After rowing around Lake Bled and eating a huge cream cake (here's part one of our road trip if you missed it), we drove northwest to the Julian Alps. It blew my mind, I've never seen scenery like it.
We made a quick stop at Vintgar Gorge on the way. A wooden boardwalk has been built alongside a river with a couple of small drops and a huge waterfall at the end. It's an easy walk, about an hour to the end and back, with nice scenery (entry tickets are €4).
Our base in the Julian Alps was near Kranjska Gora. Surrounded by dramatic mountains, it's a nice little town and the starting point of the Vršič Pass.
We'd been planning to stay at Camp Spik – a beautiful campsite with mountains everywhere you look – but couldn't face an even colder night in our tent. So instead we went to the nearby Garni Hotel Rute, a good budget option (€40 per night including a basic breakfast).
After settling in, we ate big bowls of goulash and rustic potatoes at Gostilna Pri Martinu, a cosy Alpine tavern.
The next day was the one I'd been most looking forward to (and the main reason we'd planned this little trip) – driving along the Vršič Pass.
It starts at Lake Jassna, a crystal clear lake with a backdrop of forests and mountains. You can go swimming, and there's also an outdoor cafe.
It's beautiful, but the scenery got even better.
The Vršič Pass is a mountain road that zigzags across the Julian Alps. There are 50 numbered bends and so much stunning scenery that it's hard to take it all in.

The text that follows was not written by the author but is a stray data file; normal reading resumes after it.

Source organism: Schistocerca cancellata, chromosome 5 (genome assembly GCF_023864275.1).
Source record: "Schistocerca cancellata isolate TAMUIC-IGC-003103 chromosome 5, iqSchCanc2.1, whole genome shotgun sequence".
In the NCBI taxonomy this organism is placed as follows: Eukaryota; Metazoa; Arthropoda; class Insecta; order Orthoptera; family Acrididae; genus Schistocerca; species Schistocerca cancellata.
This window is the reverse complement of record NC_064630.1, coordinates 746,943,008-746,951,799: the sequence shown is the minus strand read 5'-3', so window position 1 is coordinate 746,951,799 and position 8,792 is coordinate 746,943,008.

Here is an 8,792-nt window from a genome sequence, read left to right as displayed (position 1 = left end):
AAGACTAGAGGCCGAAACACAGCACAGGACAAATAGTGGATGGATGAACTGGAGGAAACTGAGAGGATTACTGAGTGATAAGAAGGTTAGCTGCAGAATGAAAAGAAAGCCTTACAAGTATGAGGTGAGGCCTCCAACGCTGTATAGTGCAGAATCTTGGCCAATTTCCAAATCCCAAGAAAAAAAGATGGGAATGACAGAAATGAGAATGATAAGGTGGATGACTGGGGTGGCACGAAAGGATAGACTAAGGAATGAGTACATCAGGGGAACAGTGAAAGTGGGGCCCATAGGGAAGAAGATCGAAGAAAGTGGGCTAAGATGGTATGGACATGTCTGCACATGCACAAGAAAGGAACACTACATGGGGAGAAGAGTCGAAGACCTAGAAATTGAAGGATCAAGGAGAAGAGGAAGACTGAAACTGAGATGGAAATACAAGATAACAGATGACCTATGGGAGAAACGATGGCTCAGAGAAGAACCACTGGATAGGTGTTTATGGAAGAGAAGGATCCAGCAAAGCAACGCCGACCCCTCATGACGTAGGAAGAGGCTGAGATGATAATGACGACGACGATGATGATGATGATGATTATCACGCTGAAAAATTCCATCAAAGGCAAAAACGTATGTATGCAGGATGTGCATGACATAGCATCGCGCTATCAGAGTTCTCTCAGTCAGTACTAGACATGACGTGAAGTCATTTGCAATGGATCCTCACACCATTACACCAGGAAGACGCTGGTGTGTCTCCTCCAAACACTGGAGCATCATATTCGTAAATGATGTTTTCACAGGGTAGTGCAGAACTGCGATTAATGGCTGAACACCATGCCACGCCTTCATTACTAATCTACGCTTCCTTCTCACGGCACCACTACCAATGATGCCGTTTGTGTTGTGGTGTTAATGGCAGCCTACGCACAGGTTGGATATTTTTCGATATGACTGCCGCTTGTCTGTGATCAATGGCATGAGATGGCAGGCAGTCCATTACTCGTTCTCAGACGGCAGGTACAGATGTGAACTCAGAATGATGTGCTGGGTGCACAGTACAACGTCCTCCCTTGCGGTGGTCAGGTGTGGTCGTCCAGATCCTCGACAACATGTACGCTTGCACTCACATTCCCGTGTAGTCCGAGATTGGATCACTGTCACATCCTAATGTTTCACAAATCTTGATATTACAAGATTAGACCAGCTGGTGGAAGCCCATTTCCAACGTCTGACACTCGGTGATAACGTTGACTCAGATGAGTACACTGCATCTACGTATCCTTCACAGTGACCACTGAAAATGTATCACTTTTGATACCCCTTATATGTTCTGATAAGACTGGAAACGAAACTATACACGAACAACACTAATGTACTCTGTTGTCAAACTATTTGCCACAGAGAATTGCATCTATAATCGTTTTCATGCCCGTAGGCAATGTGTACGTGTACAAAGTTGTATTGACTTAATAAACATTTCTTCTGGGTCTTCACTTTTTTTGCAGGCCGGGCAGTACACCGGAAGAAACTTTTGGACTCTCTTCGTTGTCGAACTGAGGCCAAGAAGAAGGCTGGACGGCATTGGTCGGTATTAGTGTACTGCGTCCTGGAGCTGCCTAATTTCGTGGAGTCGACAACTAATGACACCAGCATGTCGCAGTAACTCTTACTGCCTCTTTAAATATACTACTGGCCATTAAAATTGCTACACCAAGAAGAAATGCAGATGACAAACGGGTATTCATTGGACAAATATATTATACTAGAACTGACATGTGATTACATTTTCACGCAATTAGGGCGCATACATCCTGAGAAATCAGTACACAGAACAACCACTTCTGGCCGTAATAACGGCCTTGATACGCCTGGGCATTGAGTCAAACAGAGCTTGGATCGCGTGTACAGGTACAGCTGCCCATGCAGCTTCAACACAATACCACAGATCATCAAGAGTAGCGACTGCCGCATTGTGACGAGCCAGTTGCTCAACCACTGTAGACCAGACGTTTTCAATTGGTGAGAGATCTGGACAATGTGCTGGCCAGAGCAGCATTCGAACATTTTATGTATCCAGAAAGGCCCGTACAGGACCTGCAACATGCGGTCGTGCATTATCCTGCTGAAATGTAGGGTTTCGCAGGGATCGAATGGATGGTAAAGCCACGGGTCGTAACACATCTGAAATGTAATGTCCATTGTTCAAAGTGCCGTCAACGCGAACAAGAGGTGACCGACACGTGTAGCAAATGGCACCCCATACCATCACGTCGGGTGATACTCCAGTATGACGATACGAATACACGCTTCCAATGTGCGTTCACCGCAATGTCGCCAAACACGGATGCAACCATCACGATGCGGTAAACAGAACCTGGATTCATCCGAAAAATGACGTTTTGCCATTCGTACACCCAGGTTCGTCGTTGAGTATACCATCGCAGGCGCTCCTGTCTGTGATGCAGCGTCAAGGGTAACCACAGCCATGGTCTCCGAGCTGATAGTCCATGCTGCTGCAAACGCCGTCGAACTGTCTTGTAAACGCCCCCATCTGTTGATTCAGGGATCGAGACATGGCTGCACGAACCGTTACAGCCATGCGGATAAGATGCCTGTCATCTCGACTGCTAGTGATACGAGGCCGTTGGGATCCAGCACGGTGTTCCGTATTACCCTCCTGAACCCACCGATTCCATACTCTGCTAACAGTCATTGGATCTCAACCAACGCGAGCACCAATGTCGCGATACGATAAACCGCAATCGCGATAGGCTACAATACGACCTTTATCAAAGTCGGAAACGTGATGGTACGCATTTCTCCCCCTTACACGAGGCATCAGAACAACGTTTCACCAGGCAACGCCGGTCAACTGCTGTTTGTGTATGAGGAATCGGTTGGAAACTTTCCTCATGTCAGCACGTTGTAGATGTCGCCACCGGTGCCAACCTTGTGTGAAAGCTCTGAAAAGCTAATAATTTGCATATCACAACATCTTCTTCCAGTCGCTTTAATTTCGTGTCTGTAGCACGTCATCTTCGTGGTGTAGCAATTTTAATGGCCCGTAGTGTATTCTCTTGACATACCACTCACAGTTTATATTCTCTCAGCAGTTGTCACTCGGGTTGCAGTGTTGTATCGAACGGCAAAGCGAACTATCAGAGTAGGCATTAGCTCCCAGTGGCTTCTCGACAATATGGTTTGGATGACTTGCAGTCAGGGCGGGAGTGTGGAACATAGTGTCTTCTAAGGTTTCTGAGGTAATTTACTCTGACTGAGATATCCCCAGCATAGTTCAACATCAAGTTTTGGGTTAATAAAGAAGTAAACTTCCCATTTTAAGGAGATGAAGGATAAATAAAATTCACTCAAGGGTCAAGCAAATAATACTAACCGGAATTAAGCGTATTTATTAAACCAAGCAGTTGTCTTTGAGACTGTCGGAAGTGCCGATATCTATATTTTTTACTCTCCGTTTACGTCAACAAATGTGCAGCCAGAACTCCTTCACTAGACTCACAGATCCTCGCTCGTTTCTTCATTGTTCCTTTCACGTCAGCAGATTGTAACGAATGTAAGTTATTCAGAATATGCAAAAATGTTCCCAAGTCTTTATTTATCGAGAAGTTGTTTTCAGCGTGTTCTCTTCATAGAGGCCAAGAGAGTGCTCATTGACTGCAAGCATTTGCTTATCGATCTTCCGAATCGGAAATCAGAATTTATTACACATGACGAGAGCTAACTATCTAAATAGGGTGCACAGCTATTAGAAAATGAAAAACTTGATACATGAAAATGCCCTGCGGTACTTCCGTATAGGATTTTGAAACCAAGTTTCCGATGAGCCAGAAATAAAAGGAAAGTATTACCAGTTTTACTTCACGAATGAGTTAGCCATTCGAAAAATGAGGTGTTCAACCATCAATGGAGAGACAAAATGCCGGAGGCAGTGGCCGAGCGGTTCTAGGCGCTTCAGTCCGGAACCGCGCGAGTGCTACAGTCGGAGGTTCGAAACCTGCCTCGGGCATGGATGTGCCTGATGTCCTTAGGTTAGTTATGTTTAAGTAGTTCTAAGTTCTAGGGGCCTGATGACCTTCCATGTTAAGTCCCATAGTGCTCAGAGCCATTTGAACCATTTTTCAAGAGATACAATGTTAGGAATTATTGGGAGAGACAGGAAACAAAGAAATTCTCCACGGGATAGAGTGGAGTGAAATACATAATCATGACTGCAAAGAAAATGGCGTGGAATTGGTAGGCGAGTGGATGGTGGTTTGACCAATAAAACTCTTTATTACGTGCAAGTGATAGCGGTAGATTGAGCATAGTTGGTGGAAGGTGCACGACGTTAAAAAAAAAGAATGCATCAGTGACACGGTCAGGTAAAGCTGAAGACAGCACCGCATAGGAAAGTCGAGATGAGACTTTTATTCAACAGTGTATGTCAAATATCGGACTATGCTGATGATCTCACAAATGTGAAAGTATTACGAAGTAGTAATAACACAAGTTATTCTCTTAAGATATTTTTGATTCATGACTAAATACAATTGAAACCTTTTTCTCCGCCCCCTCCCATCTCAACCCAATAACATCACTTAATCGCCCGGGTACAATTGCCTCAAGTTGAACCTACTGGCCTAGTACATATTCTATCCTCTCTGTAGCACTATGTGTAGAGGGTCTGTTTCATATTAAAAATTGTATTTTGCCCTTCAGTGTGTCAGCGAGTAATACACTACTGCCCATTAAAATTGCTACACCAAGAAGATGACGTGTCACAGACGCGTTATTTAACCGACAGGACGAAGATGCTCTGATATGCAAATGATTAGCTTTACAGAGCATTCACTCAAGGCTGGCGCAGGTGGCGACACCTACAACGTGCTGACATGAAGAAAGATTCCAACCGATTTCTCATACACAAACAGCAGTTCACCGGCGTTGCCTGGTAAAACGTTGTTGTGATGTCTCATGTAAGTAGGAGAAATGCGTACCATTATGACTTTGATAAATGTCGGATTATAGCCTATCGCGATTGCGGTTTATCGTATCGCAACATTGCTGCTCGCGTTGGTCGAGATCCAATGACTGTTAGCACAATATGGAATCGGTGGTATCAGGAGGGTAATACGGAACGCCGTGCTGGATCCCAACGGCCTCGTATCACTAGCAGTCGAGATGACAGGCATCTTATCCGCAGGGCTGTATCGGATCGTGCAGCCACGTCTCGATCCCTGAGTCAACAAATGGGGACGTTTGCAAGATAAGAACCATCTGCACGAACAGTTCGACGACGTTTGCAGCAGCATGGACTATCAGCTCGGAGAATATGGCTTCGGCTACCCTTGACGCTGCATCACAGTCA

We saw people cycling and walking the route (intense!) and as we neared bend 50, there were even some cows crossing across the road.
There are a few points of interest to look out for:
- Bend 8: A lot of the road was built by Russian prisoners during World War I, many of whom were killed during an avalanche. At this bend there's a chapel dedicated to their memory.
- Bend 16: A nice picnic spot, with a grassy area and benches.
- Bend 17: Over the years people have built has lots of cairns (piles of rocks) here.
- Bend 24: This is the peak. We went on a 10-minute walk to Poštarski dom na Vršiču, which was closed but the views along the way made it worth going anyway. There are also longer trails from here and there's a little shop and a restaurant.
We drove alongside the Soča River for part of the journey back to Ljubljana. There are lots of wooden footbridges to stop off at with views of the emerald-green water and some picnic spots too.
Our last stop was a fish lunch at Gostilna Pri Mostu; trout cooked with butter and parsley.